Big voices bring visceral Verdi thunder to Lyric’s “Trovatore”

Sun Nov 18, 2018 at 4:50 pm

By Lawrence A. Johnson

Tamara Wilson and Russell Thomas in Verdi’s “Il Trovatore” at Lyric Opera. Photo: Todd Rosenberg

Babies thrown on pyres, mixed up infant brothers, a mysterious gypsy hag, a troubadour imprisoned in a castle tower, violent duels, executions, suicide by poisoning, singers with anvils, and some really problematic family relationships.

Il Trovatore has come in for much lampoonery in the 165 years since its premiere in Rome. That’s due as much to the bewildering backstory complexities of this love triangle set amid warring factions in 15th century Spain, as for the multitude of oddball elements that virtually define the extremes and absurdities of grand opera. For those who first came to this music via the Marx Brothers’ wholesale demolition of Trovatore in A Night at the Opera, it’s still impossible not to smile at the opening bars.

Yet for all its implausible weirdness, Il Trovatore also contains some of Giuseppe Verdi’s grandest, richest and most varied music from curtain to curtain. All the opera needs, as has often been noted, is a quartet of world-class singers to deliver the goods.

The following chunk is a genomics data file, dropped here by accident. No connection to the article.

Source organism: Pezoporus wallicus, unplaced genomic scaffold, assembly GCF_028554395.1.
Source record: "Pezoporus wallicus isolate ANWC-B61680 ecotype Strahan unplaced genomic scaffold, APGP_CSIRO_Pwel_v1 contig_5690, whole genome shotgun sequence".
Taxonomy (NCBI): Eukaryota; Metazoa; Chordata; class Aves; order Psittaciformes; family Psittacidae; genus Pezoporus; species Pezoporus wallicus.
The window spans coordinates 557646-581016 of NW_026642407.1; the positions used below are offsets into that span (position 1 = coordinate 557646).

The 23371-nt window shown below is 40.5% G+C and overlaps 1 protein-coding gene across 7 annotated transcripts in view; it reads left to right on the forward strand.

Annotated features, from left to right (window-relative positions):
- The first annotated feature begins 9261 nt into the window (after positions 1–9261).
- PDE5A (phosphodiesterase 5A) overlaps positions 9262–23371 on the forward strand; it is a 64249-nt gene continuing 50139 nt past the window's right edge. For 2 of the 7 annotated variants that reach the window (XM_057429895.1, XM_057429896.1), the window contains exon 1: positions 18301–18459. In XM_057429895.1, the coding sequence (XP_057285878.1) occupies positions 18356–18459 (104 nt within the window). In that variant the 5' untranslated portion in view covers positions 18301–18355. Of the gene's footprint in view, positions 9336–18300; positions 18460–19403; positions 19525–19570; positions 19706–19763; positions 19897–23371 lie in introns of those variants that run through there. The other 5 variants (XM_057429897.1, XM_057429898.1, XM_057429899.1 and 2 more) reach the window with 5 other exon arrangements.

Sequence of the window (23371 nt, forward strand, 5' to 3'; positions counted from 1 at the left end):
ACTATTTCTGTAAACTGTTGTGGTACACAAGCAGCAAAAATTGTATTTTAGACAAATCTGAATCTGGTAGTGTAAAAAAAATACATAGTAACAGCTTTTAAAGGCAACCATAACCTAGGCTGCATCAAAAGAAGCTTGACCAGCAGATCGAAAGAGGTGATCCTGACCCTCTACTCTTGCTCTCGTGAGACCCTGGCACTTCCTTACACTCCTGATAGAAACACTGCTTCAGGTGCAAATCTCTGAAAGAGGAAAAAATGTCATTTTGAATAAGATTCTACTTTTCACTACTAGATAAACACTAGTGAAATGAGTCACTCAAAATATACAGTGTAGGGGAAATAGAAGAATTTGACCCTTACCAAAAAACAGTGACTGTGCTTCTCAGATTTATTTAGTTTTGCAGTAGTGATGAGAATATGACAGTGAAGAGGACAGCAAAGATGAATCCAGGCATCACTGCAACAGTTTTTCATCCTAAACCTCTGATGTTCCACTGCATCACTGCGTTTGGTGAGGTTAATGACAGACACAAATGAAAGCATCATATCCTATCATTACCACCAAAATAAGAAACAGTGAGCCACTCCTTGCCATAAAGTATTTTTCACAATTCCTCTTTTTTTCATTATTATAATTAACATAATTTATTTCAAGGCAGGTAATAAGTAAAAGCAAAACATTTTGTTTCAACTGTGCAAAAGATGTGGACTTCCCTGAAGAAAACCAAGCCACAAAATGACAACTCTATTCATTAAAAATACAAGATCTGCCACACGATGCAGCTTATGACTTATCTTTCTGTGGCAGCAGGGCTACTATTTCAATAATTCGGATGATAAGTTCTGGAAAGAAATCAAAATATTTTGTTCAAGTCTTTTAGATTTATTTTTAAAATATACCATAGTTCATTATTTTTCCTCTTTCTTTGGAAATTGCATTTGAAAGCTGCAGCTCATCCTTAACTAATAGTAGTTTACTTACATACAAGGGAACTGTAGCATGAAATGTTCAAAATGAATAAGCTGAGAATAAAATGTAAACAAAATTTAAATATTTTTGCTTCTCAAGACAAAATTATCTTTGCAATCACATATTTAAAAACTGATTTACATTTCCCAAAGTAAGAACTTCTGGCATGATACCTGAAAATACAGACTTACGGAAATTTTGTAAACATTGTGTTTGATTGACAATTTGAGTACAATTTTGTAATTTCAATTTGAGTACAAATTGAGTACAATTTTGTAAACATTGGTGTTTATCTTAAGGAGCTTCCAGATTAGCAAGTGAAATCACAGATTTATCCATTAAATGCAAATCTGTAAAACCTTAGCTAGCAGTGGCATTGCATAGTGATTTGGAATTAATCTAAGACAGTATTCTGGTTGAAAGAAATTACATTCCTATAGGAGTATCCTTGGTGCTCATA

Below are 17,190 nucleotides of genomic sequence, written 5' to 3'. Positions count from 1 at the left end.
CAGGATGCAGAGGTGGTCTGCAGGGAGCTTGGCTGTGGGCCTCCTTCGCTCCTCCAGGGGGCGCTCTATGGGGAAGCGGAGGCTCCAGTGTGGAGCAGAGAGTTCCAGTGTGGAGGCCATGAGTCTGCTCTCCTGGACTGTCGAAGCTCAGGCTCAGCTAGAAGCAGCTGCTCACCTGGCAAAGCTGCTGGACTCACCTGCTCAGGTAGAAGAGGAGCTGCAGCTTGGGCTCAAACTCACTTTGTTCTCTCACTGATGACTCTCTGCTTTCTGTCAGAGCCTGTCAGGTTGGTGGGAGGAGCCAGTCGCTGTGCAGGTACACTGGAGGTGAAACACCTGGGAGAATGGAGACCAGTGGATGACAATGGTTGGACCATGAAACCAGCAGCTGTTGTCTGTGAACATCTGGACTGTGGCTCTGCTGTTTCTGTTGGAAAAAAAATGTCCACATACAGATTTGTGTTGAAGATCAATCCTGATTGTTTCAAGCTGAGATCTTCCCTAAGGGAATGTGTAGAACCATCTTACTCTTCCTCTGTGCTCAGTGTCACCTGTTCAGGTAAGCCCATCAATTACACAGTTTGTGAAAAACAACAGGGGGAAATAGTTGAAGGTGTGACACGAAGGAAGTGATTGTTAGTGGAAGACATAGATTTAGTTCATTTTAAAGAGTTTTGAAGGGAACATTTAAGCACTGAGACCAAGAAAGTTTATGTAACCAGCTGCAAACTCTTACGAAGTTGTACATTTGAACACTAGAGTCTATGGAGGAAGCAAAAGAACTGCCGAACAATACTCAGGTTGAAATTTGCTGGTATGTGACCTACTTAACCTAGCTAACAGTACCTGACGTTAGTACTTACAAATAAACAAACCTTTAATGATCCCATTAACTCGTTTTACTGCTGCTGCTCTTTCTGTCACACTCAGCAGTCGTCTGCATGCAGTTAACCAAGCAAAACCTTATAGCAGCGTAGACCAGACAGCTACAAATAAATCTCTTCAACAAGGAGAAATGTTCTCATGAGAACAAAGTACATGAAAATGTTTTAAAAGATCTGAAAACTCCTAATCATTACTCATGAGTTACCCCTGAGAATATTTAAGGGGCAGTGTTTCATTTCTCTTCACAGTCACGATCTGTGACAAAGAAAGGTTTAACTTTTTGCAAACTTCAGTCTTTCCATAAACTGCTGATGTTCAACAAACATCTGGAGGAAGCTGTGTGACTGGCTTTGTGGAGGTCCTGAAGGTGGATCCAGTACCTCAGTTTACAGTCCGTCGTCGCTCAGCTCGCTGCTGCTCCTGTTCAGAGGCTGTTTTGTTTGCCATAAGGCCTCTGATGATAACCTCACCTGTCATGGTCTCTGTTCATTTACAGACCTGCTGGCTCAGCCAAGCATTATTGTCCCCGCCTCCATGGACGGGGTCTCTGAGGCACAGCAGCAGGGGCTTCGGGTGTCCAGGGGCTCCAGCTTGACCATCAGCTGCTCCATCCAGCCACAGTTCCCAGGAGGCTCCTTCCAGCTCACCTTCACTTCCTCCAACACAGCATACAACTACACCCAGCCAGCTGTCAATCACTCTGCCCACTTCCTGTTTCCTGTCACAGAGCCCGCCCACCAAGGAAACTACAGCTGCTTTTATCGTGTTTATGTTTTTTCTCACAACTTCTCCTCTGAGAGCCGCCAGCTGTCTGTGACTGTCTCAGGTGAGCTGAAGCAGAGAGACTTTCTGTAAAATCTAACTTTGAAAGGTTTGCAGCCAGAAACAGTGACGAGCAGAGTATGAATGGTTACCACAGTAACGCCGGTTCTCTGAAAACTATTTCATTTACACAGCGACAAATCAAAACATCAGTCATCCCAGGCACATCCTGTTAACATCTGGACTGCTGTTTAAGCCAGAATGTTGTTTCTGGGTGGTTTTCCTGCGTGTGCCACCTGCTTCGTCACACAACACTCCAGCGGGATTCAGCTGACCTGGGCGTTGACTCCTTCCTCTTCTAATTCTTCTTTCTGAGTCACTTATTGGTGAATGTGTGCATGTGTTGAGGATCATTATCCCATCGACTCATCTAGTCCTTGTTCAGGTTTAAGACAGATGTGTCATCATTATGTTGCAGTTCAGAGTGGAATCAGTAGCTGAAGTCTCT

Lyric Opera’s current revival, which opened Saturday night, provides that and much more. With an evocative, visually striking production and four big-voiced singers bringing combustible firepower to this intensely challenging music, this is Lyric’s finest Trovatore of recent decades.

At this stage of his career, Russell Thomas clearly possesses the muscle and Verdian bona fides for Manrico, the opera’s heroic protagonist. The tenor was able to summon up a a sustained, strenuous intensity to handle the demands of this voice-shredding role. “Di quella pira” was the rousing showstopper it was meant to be for once, Thomas singing every note and nailing the top C. Yet he also showed a graceful lyricism in “Ah, si, ben mio” and the duetted scenes with Leonora, even if his acting remains a bit stolid and limited to a kind of generalized potency.

Making her much-anticipated Lyric Opera debut as Manrico’s beloved Leonora was Tamara Wilson, who has risen to become one of the leading Verdi sopranos of our day. She unspooled her resplendent voice in a worthy “Tacea la notte,” though she sounded somewhat short-breathed in the arching phrases even at a cautious tempo; Wilson brought the requisite top gleam and agility to the ensuing cabaletta.